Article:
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Performance issue in using SELECT * ?
What is the reason not to use select *?

I recall reading a blog some time ago that detailed performance issues with using an asterisk to select all columns of a table in MySQL, and I can no longer find it. I'm using a combination of MySQL and PHP's PDO driver (and therefore prepared statements), and the asterisk would naturally speed up the maintenance of a lot of my SQL queries.

Would you consider it to be acceptable practice to use the asterisk? If not, what are you reasons (security/performance/standards wise)?

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marked as duplicate by Mat, eugene y, martin clayton, ypercube, Bo Persson Jul 17 '11 at 10:42

This question has been asked before and already has an answer. If those answers do not fully address your question, please ask a new question.

    
[click here to see answer for for Above Question][1] [1]: stackoverflow.com/questions/321299/… –  K6t Jul 16 '11 at 12:06
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3 Answers

up vote 1 down vote accepted

There is a list of issues with using select *.

1 - consistency of output
If your client expects certain fields and you change the layout of a table, select * will change its output if the underlying tables changes, breaking your client code.

2 - Network performance
If you only need a subset of all field in the output, select * will waste network bandwidth by sending unneeded data across the wire.

3a - Database performance
On simple tables select * may not slow performance down, but if you have blob fields (that you're not interested in) select * will fetch those as well, killing performance

3b - Memory usage on the database server
If MySQL needs to use a temporary table, select * will tax the servers, disk, memory and CPU extra by making MySQL store more data in memory.

3c - On InnoDB covering indexes cannot be used
On InnoDB if you select fields that are indexed, MySQL needs never to read the actual table data, it just reads the info straight from the index, select * kills this optimization.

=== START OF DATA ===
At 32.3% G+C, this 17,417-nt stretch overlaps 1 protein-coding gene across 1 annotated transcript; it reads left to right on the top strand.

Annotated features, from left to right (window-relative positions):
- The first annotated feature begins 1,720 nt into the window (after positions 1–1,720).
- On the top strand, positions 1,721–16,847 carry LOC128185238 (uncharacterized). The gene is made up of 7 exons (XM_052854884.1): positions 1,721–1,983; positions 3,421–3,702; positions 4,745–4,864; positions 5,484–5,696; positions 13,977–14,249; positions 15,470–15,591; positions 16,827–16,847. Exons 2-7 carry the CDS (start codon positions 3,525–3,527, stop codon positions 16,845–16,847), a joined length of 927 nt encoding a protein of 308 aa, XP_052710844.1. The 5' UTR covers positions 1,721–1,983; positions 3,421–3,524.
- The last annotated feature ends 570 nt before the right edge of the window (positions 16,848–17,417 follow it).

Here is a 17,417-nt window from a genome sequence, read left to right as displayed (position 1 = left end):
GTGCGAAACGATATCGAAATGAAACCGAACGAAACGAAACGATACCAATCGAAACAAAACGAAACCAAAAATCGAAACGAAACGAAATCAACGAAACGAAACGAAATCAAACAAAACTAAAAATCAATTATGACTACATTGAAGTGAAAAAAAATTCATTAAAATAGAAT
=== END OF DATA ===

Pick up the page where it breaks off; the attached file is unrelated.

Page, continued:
4 - Clarity of code
select * gives the reader of a query no info on which fields will be retrieved from the server. select name, address, telephone from ... makes it instantly clear what data we are dealing with.
If your tables are in Zulu you can even do

select
  igama as name
  ikheli as address
  ....

Which is much more useful than the original names for the 99.7% of the people that don't speak Zulu.

5 - Don't hack code, craft it
Select * is just a quick hack to make stuff work.
But when you write code you're supposed to have an idea what you're doing, make that explicit, select what you need, give fields meaningful name using aliases if needed.
Tweak your code to select only what you need.
If I see a select * in a code review, I mark it down sight unseen because it's a code smell.

Hope this helps.

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Thanks, most thorough answer. –  tjbp Jul 17 '11 at 13:18
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The points of naming your columns instead of using the * are:

  • Intentionality: your program should probably know what columns you're fetching
  • Performance: why transmit from mySql to your program columns you don't need? That just burns bandwidth.

If you know you need all the columns, you're meeting the above two criteria. There's nothing magic here, just good software development.

But, keep in mind that your table schemata might change after you write your program. If that happens, your use of * starts breaking the intentionality criterion.

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Far more important than performance is clarity. Reading a statement like SELECT * in some source code gives me absolutely no information. To find out what columns the result of that query contains I have to either look into the database documentation (if any exists at all) or have to take a look at the database itself.

The coding styles in my company demand full statements, mainly for this reason. INSERT INTO must contain a list of columns, SELECT * is forbidden, and so are e.g. GROUP BY 1 or ORDER BY 1.

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